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News Jun 16, 2014 - 2:22:34 AM


Rally at Rippowam: Stamford residents gather to demand bike lanes on High Ridge Road

By People Friendly Stamford


Stamford students and teachers join call for better cycling and walking conditions.




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More than seventy students, teachers, elected officials and Stamford residents gathered Saturday afternoon at Stamford’s Rippowam Middle School to ask City of Stamford officials to fast track the construction of bike lanes on High Ridge Road- improvements that would improve bicycling and pedestrian safety in the area. The rally was organized by the People Friendly Stamford coalition, a group that has worked over the last three years to advocate for improved bicycling and walking conditions and to build a network of supporters for bicycle and pedestrian improvement projects in Stamford. Bike lanes are currently under consideration by the City of Stamford as a component of the Long Ridge/High Ridge Corridors study being carried out by the City in partnership with the South Western Regional Planning Agency and Connecticut Department of Transportation. Drafts of the report from that study have included bike lanes as recommended medium-term and long-term improvements (www.vhb.com/lrhrstudy).

Speakers at the rally included People Friendly Stamford’s Jerry Silber; Michael Norris, Stamford member of the State of Connecticut’s Bicycle and Pedestrian Advisory Committee and blogger at DIYBiking.com; Cynthia Lupo, a high school freshman at Stamford’s Academy of Information Technology and Engineering (AITE) located on High Ridge Road; Marty Levine, Special Assistant to Mayor David Martin; and State Representative Mike Molgano.

Mike Norris said, “Bike lanes on High Ridge Road are not expensive, contentious or abstract. It's just a good idea that will help every user of that road and every business that is found on it. It also fits into the mission and purpose of Complete Streets by giving Stamford residents more options for getting around." Connecticut passed a Complete Streets Law in 2009 which requires that design of state roads and state-funded road projects consider accommodations for pedestrians, cyclists, and transit riders in addition to vehicles. High Ridge Road is a state road. Jerry Silber said, “Support has been building for improvements to Stamford’s bicycling infrastructure. Installing bike lanes on High Ridge Road would be a visible and important step towards creating a Stamford that is comfortable, safe, and attractive for its residents.”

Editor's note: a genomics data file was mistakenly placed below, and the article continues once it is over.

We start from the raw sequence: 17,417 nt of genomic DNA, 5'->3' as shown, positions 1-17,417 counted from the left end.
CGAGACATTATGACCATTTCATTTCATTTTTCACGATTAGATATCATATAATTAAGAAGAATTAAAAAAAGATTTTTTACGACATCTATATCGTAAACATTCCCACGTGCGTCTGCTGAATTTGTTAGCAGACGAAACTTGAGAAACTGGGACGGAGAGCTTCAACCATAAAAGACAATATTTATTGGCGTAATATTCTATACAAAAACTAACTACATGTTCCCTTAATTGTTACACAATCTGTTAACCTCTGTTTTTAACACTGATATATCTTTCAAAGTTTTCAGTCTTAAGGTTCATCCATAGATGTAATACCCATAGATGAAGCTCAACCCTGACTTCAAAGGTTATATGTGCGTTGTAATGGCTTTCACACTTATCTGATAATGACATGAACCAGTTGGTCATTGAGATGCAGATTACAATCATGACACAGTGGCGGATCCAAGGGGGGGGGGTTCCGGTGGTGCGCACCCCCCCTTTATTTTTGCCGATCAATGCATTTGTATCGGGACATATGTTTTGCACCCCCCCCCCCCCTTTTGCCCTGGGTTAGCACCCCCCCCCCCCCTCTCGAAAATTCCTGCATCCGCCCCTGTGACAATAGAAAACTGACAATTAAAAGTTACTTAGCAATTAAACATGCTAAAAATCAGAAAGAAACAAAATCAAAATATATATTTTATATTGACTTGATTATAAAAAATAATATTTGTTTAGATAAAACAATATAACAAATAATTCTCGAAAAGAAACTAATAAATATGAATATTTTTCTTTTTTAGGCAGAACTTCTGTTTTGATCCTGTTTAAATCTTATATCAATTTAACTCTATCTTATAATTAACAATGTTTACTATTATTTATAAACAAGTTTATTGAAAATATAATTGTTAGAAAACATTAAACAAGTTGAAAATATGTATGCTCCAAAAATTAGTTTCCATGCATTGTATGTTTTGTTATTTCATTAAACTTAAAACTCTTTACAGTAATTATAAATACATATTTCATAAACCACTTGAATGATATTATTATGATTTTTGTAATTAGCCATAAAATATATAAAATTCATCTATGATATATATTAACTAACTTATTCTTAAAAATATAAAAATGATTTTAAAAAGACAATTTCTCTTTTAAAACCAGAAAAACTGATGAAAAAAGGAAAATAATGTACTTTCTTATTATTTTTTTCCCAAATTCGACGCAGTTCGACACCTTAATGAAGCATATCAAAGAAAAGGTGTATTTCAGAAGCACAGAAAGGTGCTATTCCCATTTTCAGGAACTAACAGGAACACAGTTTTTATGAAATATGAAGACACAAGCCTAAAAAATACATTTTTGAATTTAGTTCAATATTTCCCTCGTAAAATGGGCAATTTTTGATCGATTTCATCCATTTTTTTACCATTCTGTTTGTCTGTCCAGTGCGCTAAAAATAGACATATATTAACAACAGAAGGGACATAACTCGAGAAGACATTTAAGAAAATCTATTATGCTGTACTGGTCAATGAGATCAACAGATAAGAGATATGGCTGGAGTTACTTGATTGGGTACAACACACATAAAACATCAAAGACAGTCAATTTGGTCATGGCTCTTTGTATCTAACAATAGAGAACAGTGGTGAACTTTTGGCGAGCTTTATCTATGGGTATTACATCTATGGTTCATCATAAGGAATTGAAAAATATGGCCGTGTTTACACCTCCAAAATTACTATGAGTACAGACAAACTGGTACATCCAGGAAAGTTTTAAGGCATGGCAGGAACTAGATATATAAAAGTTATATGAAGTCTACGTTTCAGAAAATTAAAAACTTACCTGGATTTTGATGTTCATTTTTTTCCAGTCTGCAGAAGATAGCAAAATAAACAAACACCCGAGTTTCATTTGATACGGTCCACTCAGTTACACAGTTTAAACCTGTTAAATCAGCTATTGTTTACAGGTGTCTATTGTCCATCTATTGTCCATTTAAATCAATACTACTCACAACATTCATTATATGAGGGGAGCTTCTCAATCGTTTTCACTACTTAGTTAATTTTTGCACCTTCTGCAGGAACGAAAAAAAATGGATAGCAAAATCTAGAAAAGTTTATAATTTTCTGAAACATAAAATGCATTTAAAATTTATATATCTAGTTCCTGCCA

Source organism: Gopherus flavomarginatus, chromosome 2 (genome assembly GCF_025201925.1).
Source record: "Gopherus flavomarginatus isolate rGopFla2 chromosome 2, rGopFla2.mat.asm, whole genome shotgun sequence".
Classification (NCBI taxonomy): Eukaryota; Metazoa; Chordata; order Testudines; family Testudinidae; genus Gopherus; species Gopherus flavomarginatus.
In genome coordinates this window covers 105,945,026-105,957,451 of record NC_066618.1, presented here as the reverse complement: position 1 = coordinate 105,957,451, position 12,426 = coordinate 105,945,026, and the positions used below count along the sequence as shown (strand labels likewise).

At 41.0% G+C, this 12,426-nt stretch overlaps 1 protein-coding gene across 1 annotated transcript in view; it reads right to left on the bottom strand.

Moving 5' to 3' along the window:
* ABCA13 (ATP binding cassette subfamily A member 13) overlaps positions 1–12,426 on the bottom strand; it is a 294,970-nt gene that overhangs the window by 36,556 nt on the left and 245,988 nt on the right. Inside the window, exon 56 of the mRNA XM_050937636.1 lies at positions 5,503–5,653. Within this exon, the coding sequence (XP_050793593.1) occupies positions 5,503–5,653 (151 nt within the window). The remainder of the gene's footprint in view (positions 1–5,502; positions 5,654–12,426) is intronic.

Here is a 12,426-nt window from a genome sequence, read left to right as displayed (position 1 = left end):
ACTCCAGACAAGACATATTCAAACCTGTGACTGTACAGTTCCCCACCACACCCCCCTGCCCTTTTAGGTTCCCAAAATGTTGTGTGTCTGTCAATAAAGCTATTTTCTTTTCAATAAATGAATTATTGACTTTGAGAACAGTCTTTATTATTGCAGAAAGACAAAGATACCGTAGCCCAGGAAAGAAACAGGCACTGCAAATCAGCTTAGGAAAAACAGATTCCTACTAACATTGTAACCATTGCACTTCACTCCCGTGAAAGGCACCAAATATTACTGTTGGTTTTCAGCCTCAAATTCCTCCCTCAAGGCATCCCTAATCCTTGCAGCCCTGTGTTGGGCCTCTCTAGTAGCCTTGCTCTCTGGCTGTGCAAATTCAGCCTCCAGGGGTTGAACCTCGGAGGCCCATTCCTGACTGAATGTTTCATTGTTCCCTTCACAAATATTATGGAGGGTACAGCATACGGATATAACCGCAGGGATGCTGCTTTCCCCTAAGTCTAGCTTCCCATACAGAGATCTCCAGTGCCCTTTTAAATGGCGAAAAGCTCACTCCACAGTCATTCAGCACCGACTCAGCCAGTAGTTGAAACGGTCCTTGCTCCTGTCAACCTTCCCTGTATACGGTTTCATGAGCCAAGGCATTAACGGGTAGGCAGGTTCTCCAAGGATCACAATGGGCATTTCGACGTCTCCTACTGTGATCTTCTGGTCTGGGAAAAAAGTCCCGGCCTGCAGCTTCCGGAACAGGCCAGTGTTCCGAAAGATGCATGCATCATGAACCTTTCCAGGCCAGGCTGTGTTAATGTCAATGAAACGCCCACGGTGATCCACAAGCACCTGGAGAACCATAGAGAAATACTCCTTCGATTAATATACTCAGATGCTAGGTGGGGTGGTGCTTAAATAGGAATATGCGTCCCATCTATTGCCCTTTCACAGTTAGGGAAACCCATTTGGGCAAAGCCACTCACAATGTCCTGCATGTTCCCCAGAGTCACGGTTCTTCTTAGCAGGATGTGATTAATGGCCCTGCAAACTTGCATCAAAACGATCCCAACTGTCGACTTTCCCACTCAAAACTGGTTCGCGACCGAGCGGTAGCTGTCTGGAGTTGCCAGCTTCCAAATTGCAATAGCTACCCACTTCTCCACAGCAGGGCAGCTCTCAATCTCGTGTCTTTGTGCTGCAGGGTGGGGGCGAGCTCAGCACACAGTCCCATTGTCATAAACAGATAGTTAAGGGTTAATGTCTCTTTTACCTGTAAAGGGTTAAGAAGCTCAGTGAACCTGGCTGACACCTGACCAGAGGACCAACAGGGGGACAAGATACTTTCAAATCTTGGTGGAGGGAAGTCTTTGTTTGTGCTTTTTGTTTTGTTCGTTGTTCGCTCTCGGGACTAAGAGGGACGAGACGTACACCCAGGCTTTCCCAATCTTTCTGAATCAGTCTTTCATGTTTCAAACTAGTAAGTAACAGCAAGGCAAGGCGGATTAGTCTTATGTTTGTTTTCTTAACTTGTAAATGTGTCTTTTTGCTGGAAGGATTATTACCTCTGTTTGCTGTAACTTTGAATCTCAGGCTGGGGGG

Amanda Kennedy, Director of the Stamford, Conn. office of independent planning organization Regional Plan Association, said, “The purpose of this rally is to demonstrate that there is strong support by Stamford residents for bike lanes on High Ridge- a stretch of road that is difficult to access now without a car. All Stamford residents should be able to get to work, school, and home safely whether they walk, bike, drive, or use transit.”

Students and staff at Stamford’s Academy of Information Technology and Engineering, also located on High Ridge Road, were enthusiastic about encouraging cycling and collected signatures in support of bike lanes in advance of the rally. “How wonderful it would be to create a bike culture in Stamford,” said Christine Bisceglie, an AITE guidance counselor. “Bike Lanes on High Ridge Road, would be a great start, so both children and adults could safely ride their bicycles to work and school. The less cars on the road, the safer and healthier we all are. Student Cynthia Lupo added, “This bike rally is important to Stamford, as these bike paths could really help improve both the culture, and the sense of community, in our city."

The rally was also attended by members by local cycling group BikeStamford and by members of the Board of Representatives Gabe Deluca and Steve Kolenberg.




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